“You, dear visitor,” he wrote, “are visiting Yad Vashem because it tells you why there must be an Israel. Yad Vashem is the story of Jewish powerlessness. We will never be powerless again. This is why there is an Israel.”[1]

I think he’s exactly right. But I also think there’s more to it. I’d suggest that requiring foreign leaders – especially Western leaders – to take part in the Yad Vashem photo op also has to do with guilt. The guilt of the Allies for allowing six million to die when they could have stepped in to stop it. When they –- when we — could have accepted millions of fleeing European Jews but closed our doors instead. When we could have bombed the rail lines that took Jews to the gas chambers. When we resisted allowing Jews to flee to what was then British Mandate Palestine. Never forget, President Biden was reminded, that America – that beacon of freedom and democracy — should have done more then and owes us more now.

And that, for me, is a problem. Because this message of why we need an Israel, why Israel should exist as a Jewish state, can easily be turned against us. It suggests that Israel only exists as a post-war colonialist enterprise, imposed on the Middle East by the victorious Western powers. This message is at the heart of growing antisemitism and Jew-hatred on the left, where many well-meaning people are being deluded by antisemites into condemning Israel and Zionism and Zionists and all  Jews as colonial racists who have stolen the land of the native Palestinian population and want to see them destroyed.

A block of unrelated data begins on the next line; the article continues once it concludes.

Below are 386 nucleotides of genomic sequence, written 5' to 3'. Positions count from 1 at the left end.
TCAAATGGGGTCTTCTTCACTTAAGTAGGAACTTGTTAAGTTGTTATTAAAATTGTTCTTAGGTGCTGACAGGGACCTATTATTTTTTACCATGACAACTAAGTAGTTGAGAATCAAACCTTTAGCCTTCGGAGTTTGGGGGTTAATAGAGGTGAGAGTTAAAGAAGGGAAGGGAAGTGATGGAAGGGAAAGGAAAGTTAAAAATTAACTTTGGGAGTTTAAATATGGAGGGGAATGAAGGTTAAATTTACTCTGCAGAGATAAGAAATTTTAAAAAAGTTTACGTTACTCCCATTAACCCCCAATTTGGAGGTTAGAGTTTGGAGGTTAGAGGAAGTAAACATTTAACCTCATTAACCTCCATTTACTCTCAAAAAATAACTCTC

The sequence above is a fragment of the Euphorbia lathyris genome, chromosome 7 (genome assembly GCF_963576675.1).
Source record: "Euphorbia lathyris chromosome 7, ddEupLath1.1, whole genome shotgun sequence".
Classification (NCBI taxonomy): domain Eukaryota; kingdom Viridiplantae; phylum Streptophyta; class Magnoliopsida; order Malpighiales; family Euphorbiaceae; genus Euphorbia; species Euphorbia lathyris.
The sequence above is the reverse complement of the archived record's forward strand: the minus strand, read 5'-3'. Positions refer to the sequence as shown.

All of it is nonsense and lies, of course. But the PLO and the Palestinian Authority and Hamas have been very successful at promoting it . It has resonance among young people – even young Jews, even young rabbinic students. They agree to leave a huge part of their Jewish identities at the door, because they are so eager to be part of the coalition that is assailing us on the left, as white supremacists are on the right.

Nobody should be forced to do that. And if Israel were not, in some way, pushing that Shoah narrative so hard, maybe we’d be better equipped to educate so many well-meaning people who clearly know so little about the history of the Middle East, the Jewish people and our three-thousand-year connection to the land. Clearly, there’s a lot of ignorance about the modern state of Israel, where the majority of the Jewish population is not European Ashkenazic – that is, non-white. Obviously, there’s a lack of nuanced understanding that the modern Palestinian – Israeli conflict is one of competing valid historical narratives, not one of racism.

As Rabbi Salkin wrote, the sympathy of the world after the Shoah “lubricated the wheels of the creation for the state, but it was not solely responsible for creating the state . . . these stories that connect Israel with the Shoah are not wrong . . . but they are incomplete.”